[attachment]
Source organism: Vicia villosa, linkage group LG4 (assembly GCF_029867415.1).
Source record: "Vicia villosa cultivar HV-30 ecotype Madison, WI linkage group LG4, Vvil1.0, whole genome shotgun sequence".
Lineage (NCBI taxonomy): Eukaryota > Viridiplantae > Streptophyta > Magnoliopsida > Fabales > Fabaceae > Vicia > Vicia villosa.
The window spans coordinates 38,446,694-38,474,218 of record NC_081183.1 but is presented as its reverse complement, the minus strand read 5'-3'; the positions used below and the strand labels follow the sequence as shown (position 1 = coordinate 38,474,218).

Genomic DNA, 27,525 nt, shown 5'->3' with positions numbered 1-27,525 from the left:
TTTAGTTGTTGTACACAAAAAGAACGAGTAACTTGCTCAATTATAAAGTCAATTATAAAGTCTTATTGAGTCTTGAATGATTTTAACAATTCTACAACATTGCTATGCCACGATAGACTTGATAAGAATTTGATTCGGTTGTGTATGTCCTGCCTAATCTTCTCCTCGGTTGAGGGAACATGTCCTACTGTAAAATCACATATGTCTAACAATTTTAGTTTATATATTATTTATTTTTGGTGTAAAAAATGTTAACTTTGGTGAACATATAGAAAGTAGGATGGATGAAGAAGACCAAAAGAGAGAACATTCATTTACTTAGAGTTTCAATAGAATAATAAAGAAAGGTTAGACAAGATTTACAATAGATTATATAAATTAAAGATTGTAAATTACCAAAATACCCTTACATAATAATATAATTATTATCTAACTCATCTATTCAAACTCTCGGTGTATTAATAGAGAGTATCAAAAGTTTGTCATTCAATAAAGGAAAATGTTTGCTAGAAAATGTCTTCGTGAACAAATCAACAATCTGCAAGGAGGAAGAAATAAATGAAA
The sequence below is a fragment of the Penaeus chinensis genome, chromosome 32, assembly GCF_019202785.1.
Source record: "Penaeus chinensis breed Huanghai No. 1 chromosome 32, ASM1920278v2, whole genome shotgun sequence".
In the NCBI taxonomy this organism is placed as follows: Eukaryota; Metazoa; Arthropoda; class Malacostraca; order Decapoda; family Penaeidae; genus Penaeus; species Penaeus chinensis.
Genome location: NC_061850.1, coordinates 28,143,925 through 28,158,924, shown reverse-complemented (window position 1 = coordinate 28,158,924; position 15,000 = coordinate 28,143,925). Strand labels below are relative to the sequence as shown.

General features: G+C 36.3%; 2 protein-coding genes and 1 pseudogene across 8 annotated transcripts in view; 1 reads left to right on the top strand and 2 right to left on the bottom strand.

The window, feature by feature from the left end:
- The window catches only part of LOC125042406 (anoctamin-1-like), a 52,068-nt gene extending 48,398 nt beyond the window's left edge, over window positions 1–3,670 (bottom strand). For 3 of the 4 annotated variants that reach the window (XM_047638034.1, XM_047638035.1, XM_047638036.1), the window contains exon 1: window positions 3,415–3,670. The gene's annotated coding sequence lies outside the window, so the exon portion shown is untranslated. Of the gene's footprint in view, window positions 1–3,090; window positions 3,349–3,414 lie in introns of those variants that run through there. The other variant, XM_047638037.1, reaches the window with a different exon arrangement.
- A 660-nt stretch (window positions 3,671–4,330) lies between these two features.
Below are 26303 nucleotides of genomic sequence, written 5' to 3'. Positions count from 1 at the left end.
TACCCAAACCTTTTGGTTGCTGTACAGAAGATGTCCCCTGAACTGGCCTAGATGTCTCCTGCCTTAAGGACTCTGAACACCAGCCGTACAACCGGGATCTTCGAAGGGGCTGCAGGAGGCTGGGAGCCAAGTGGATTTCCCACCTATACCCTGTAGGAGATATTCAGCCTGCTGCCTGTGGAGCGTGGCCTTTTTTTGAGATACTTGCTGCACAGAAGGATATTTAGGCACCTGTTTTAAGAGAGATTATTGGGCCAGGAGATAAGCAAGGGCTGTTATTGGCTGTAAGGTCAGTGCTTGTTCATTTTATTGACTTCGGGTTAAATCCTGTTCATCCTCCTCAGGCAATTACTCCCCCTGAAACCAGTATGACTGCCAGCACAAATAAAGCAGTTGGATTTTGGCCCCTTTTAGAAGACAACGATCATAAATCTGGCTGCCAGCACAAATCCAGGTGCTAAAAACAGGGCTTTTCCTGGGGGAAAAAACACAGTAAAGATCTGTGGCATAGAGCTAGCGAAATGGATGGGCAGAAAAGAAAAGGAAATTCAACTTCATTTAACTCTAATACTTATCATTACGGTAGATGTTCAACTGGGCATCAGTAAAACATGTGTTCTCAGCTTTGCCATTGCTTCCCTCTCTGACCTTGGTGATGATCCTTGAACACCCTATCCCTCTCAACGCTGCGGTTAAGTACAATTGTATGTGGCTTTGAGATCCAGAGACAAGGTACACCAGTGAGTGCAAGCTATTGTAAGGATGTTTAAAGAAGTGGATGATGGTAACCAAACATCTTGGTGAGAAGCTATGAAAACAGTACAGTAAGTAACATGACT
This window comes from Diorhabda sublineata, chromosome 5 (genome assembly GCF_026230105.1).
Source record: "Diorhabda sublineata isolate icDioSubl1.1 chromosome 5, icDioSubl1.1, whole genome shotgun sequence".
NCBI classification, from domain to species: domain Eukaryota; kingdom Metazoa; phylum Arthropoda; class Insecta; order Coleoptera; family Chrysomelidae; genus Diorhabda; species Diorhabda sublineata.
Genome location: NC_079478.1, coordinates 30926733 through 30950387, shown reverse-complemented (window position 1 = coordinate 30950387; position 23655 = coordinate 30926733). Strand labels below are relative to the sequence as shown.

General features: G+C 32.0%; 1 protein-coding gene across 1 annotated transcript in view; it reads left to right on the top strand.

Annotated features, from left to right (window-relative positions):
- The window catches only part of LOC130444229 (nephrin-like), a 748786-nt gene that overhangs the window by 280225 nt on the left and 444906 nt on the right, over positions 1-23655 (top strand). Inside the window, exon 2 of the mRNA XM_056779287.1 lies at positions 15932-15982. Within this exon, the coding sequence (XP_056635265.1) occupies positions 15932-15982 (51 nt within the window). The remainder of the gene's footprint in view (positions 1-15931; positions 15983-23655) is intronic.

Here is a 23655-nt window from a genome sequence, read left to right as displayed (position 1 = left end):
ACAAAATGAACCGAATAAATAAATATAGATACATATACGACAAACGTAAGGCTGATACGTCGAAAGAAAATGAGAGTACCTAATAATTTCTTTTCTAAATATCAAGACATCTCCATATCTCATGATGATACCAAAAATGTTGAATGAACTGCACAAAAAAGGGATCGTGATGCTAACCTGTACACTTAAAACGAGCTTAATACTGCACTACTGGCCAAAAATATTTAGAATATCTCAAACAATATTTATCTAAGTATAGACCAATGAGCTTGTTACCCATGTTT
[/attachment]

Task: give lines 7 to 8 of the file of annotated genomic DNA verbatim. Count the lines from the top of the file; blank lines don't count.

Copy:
The sequence below is a fragment of the Penaeus chinensis genome, chromosome 32, assembly GCF_019202785.1.
Source record: "Penaeus chinensis breed Huanghai No. 1 chromosome 32, ASM1920278v2, whole genome shotgun sequence".